Listening again recently to 214’s album from last year, North Bend, I was increasingly aware that my first impressions of it were perhaps a little off. I thought it a great album, but hadn’t really picked up on some of the little things that made it so: the shifts of mood for instance, or the harder edge which lurked under the record’s veneer of almost cinematic emotion. And I never rally paid attention to the ways in which it moved between facets of electro, almost creating a narrative which encompassed the last 25 years of the genre’s evolution.
CPU records have been at the fore of electro’s changed fortunes over the last few years, and forged themselves an enviable stable of talent and a house sound that has as much to do with the broad experimentalism of IDM and braindance as it does with anything that came out of New York in the 80’s. That sound in particular has become increasingly important to the scene, and while it may not have come to define what modern electro is (not quite yet anyway) there is little doubt that the blending of older-school influences with a blossoming, almost orchestral, deepness has reinvigorated the genre’s sound without softening any of its abstract energy.
What was surprising about Fuel Cells on first listen, then, was its directness. Largely stripped of the modern accoutrement of symphony, pushing towards a sound that has its roots in Detroit’s techno bass, Fuel Cells feels like it’s on a mission to restore electro’s visceral energy to a place of prominence and to swap the grand statements for one far more taciturn. In some ways 214 revisits similar vistas as those on North Bend, and anyone familiar with that album will recognize the echo of atmosphere, and the tight drums which marshal the looser vibe up top. But beyond that, the music feels more willing to abandon careful craftsmanship in a bid to get the blood pumping.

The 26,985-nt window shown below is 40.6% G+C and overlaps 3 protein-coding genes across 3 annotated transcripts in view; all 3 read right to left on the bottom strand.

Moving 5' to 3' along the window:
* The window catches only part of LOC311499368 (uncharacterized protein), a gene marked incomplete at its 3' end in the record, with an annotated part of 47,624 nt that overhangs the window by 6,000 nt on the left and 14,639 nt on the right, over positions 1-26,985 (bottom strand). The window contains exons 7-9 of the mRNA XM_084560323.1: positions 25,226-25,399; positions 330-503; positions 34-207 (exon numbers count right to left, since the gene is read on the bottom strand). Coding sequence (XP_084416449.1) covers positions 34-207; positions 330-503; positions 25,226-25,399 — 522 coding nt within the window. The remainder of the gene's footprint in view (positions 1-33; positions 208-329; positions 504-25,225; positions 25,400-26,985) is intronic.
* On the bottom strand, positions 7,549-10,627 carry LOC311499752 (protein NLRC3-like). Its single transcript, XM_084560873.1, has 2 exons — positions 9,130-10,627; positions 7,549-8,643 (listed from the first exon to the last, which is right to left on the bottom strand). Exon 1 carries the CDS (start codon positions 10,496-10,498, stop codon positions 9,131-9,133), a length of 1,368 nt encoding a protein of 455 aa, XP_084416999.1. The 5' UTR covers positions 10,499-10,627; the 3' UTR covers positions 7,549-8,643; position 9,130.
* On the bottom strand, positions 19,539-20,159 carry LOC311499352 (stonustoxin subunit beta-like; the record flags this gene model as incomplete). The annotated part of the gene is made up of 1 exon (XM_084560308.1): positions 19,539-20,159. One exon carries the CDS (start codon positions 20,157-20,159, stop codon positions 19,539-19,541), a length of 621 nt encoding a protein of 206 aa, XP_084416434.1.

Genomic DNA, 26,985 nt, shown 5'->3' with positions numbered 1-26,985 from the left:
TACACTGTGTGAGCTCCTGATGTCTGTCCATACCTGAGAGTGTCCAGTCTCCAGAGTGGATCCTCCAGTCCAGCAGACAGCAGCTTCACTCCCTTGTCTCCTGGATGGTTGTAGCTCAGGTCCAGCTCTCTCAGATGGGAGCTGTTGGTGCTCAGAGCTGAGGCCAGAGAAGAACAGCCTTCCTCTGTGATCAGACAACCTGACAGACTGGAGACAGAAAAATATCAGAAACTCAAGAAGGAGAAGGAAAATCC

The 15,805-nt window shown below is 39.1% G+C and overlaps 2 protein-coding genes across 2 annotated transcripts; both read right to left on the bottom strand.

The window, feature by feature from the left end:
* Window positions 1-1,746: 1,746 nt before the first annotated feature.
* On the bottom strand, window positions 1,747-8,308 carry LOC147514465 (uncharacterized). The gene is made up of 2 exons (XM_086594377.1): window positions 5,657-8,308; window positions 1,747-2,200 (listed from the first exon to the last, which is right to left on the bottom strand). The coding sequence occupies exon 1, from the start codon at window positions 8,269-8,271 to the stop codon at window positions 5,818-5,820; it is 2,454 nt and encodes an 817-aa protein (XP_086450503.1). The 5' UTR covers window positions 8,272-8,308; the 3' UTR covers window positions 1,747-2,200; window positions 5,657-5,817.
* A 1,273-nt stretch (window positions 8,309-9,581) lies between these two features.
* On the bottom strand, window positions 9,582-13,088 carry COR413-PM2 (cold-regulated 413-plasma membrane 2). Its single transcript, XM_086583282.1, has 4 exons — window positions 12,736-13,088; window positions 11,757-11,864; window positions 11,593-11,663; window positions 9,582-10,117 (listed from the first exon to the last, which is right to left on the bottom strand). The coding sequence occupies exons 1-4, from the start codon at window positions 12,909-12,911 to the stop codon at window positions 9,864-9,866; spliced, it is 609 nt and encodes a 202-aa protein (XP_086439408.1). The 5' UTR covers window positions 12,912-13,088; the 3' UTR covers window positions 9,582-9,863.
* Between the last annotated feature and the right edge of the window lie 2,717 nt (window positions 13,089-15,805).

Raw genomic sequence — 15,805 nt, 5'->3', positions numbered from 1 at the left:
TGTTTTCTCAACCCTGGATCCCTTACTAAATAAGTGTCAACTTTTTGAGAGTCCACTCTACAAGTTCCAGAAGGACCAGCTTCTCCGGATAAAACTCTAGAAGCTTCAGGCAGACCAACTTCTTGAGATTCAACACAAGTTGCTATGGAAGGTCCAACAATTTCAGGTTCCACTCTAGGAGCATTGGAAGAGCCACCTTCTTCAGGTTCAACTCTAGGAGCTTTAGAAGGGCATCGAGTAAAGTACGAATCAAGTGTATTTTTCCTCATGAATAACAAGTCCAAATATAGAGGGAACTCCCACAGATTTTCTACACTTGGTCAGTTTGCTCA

Opener Overbridge stalks an almost classically electro soundscape of taut arpeggios and rasping bass, part Detroit, part northern European in soul, and scatters the tune with diffuse light as it grows more sure of itself. It does take a while to unwind and properly reveal its meaning, but the final transition from workout to groove is almost imperceptible, the track slowly locking it down as the energy levels increase. Fuel Cells is less eager to play with its form. Almost straight away it descends into spikier territory, the sort of place Carl Finlow or Dez Williams seem to have been hanging around and getting up to no good in recently. Acidic and dark, it rolls with the gaunt, raw, vibe of a true dance floor bomb.
And while Keep Right, with its wonderful Direct Beat bop and thunder, and its wistful IDM’y melody or Greenbelt’s spiralling, claustrophobic air and tight twisting beats, delve into different areas in much the same way as North Bend did, Fuel Cells feels a more unified record. Obviously a sense of continuity is easier to achieve across four tracks than eight or twelve, but that’s really not what I mean. What brings all the tracks together, regardless of the atmosphere they create or the energy they feed on, is the sense that they are all built first and foremost for what they can do to a dancefloor. Fuel Cells is a record of body music, of grooves which will come to life most authentically on a dancefloor in the darkness and humidity of a Friday night. While it doesn’t eschew entirely the contemporary sense of painting across a bigger canvas, it draws its life from what it will do to you at two in the morning when the sweat is broiling you alive.